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[xmca] Article for Discussion

Mike, Larry, (and others),
I'll take a swing at making sense of the article, but must admit I too had difficulties.

First off, I appreciate the attempt to bring the framework of Wortham and Holland to analyzing data. The tools that Wortham provides are extremely powerful, as is the notion of "figured worlds." 

Second, I appreciated some of the concluding statements such as: "the analysis shows the multiplicities of contexts, conversations, and identities being accentuated in clinical learning activities. Professional identitiy formations cannot therefore be considered a self-evident by-product of learning authentic problems in 'real' professional contexts of practice." 
By themselves, these are interesting conclusions. Where I get a little tripped up is in how the author gets to these conclusions from the evidence. 

A cleaner statement of the conclusion in the context of the data is near the bottom of p. 54 (just before the Discussion). There the author writes that when the students were supposed to learn how to interact with patients, the students figured themselves in relation to this "communication" portion of their education by positioning themselves with respect to a lay-figured world. In contrast, when they were supposed to learn nuts and bolts medical stuff, they "recognize[d] themselves as becoming particular characters, imbued with biomedical and clinical knowledge and skills." In the former, they did not appear to see themselves as burgeoning experts, but in the latter they did. Again, an interesting conclusion that may be true enough, but I'm not sure that I'm convinced by the data (if I've even got it right).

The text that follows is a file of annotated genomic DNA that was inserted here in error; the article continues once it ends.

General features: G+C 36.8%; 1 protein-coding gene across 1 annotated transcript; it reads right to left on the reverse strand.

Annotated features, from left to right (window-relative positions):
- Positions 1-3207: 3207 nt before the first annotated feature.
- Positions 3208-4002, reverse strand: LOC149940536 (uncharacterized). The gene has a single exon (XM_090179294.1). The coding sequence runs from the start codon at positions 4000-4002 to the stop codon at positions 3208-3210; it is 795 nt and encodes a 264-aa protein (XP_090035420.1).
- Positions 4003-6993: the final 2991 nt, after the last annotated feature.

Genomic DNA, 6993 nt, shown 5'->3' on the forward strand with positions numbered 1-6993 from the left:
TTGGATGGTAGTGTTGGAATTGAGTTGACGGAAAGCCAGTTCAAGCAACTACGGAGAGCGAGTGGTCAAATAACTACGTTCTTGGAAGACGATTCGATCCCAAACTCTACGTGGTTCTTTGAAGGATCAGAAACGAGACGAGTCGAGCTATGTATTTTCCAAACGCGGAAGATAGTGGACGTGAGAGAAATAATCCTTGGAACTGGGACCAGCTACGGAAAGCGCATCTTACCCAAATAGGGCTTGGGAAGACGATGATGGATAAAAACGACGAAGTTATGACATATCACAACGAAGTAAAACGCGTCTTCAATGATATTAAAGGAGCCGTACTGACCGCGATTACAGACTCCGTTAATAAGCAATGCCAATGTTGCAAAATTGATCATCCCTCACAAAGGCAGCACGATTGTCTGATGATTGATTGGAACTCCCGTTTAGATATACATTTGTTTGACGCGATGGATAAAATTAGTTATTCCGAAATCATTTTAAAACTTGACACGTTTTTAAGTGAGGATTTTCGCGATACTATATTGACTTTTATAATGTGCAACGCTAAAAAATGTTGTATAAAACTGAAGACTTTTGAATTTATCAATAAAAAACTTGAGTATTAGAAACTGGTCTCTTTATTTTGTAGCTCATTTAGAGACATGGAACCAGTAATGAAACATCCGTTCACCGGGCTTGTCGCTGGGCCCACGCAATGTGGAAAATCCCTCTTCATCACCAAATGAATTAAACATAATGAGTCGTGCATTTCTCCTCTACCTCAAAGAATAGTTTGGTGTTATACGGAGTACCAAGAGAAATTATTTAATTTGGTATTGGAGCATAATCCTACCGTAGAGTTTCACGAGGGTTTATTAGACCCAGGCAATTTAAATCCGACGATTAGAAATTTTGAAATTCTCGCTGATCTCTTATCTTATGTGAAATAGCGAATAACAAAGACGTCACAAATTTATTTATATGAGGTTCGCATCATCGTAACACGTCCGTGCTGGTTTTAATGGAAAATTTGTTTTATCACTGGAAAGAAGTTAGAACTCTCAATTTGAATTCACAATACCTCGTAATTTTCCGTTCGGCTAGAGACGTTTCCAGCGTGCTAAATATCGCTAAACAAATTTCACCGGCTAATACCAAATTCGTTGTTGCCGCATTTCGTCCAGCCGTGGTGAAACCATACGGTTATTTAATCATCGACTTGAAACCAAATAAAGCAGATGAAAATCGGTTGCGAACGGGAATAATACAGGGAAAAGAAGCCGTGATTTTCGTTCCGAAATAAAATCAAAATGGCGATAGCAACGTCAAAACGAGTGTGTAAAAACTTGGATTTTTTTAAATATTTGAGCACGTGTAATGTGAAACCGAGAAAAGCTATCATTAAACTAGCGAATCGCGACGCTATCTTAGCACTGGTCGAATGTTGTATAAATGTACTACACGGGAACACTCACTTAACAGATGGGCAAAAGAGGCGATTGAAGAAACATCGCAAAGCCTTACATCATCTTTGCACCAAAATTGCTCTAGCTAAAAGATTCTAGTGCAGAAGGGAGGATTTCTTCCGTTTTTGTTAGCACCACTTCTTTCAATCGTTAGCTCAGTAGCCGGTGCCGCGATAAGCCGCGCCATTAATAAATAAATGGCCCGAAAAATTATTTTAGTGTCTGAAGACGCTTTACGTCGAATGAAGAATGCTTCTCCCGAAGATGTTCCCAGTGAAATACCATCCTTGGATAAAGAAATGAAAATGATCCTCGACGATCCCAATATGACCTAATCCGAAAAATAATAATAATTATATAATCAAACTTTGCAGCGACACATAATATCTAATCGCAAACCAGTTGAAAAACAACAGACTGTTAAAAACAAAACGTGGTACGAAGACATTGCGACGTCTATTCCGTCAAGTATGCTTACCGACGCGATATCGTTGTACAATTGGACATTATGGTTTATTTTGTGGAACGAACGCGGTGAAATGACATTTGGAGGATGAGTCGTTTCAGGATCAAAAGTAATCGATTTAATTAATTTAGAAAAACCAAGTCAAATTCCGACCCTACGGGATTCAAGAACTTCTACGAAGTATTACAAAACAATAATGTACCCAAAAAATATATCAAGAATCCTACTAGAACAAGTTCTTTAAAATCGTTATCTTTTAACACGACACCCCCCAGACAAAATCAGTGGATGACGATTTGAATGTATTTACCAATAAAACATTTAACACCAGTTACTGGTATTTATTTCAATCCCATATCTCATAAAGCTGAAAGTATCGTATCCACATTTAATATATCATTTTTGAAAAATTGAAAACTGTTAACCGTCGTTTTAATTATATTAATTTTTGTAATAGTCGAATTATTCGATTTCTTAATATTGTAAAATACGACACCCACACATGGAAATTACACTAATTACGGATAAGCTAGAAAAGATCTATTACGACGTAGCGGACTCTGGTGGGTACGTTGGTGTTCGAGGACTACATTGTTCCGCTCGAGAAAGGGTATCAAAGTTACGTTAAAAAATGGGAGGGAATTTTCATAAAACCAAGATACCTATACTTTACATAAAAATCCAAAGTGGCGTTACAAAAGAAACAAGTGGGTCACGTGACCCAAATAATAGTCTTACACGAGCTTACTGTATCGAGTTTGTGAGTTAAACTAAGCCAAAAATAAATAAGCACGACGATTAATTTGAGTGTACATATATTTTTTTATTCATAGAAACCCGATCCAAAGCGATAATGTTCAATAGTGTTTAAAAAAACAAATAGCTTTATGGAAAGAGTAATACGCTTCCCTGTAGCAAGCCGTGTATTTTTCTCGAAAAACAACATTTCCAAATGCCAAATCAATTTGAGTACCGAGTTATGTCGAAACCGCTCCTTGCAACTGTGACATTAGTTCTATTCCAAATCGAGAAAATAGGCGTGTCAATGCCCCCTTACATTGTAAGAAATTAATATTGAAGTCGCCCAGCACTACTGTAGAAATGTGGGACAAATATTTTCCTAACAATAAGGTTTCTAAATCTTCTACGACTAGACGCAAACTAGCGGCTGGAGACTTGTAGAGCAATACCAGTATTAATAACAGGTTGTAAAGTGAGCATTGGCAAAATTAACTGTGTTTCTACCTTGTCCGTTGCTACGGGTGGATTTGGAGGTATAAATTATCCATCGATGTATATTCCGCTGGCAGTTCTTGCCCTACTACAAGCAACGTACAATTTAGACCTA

This conclusion links up to interesting questions about epistemes surrounding Medical vs. Social Scientific (Communication) knowledge. Why do they (we?) feel like experts with the one kind of knowledge and like mere lay people with the other? There is certainly lots more interesting stuff that could be said about these issues that isn't said in the paper. But maybe I have already missed the author's point. Still not sure.

I also admit to having difficulty following the way in which Wortham's tools were being used to analyze the data. It was often difficult to tell what it was that was being described as being particular types of voicings (e.g. evaluative indexicals, metapragmatic descriptors, etc.). A phrase would be introduced in quotes and then it would be said that this phrase is an example of X type of voicing. Sometimes I could reconstruct what it was about the phrase that qualified it as a token of a particular type, but there were instances where it was ambiguous or appeared to not be an example at all (e.g., "you think it might be" as an example of an evaluative indexical indexing a medical persona - maybe something was lost in translation (another thing not discussed), but I don't see how this utterance functions in this way).